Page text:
Secondary meaning arises when consumers associate an otherwise descriptive word, name, slogan, symbol, or design with a single source. Do you need a secondary meaning survey to show a descriptive word or phrase has been elevated in the minds of consumers to identify a specific brand?
Keegan & Donato Consulting is a specialty research consultancy in beautiful Rye, New York. We provide a comprehensive suite of services, including consulting on litigation strategy for plaintiff and defendant clients, consumer research studies, expert reports, testimony in trademark and trade-dress litigation, testimony at deposition and trial, and rebuttal of opposing parties’ surveys when applicable.
Principals Mark Keegan and Tony Donato offer wide-ranging strategic and analytical skills in intellectual property litigation and have collaborated extensively with plaintiffs and defendants in support of trademark infringement and trade dress litigation and on cases involving marketing, business, and financial issues.
What is Secondary Meaning?
Ordinarily, it’s not possible for descriptive marks to receive trademark protection unless they have acquired “secondary meaning” through sufficient advertising or exposure.
Secondary meaning occurs when significant numbers of consumers are presented with a mark that consists of words that have an ordinary meaning of their own and associate that mark with a particular supplier of goods or services.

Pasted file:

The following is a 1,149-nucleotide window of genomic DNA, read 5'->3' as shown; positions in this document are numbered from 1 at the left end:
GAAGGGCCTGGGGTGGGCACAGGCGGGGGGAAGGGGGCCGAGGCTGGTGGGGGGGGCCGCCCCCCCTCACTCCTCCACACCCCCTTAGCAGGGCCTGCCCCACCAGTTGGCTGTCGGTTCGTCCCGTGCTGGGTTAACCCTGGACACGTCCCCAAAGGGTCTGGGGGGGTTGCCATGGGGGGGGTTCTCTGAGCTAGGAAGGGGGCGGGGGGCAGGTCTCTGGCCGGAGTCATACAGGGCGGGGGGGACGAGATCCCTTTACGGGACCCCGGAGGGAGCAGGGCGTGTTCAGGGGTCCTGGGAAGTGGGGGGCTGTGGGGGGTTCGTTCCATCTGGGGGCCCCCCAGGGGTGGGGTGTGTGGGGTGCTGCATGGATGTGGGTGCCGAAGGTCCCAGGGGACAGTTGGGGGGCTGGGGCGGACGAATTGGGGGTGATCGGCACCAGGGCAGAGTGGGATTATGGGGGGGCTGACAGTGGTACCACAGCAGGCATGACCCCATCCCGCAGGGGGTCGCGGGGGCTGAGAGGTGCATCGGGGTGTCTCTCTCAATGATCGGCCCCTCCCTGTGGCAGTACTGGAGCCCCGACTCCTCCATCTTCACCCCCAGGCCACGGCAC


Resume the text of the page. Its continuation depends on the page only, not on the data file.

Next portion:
A good example is the word “Apple.” The term primarily refers to a sweet, edible fruit, but consumers also associate it with its secondary meaning, which is specific to a hardware and software brand best known for its personal computers, smartphones, and digital devices.
Other examples include Xerox® for copy machines and Band-Aid® for adhesive bandages. These names were initially generic descriptions. After decades of use in the marketplace, however, they achieved trademark status because the manufacturers proved that a link was established in the minds of consumers – a secondary meaning – between the products and their sources.
Why You Need an Expert
The example below illustrates the importance of hiring an experienced expert who can clearly and concisely explain their methodology and can withstand cross-examination.
In Valador, Inc v. HTC Corporation, 1:16-cv-1162 – Dist. Court, E.D. VA (2017), the plaintiff, a NASA contractor, alleged that the defendant, one of the world’s largest cell phone makers, violated its trademark on 3-D rendering software (“VIVE”) by marketing a virtual reality headset with a similar name (“HTC Vive”).
To support its claim of likelihood of confusion, the plaintiff hired a consultant who purported to be an expert in marketing, marketing research, and conducting market surveys but whose qualifications and capabilities turned out to be inadequate.
The Court determined the expert was “not qualified to present his proffered opinions” and excluded the survey results in their entirety, finding that the survey “(1) failed to evaluate the proper universe of respondents; (2) did not replicate market conditions; (3) neglected to use a control group; (4) eschewed the recognized methodologies for conducting trademark confusion surveys; and (5) asked improperly leading questions. These fundamental flaws, taken together, render the survey so unreliable as to be inadmissible.”
Contact Keegan & Donato Consulting at (914) 967-9421 when you need a secondary meaning survey. We can help you develop a robust strategy in your trademark case.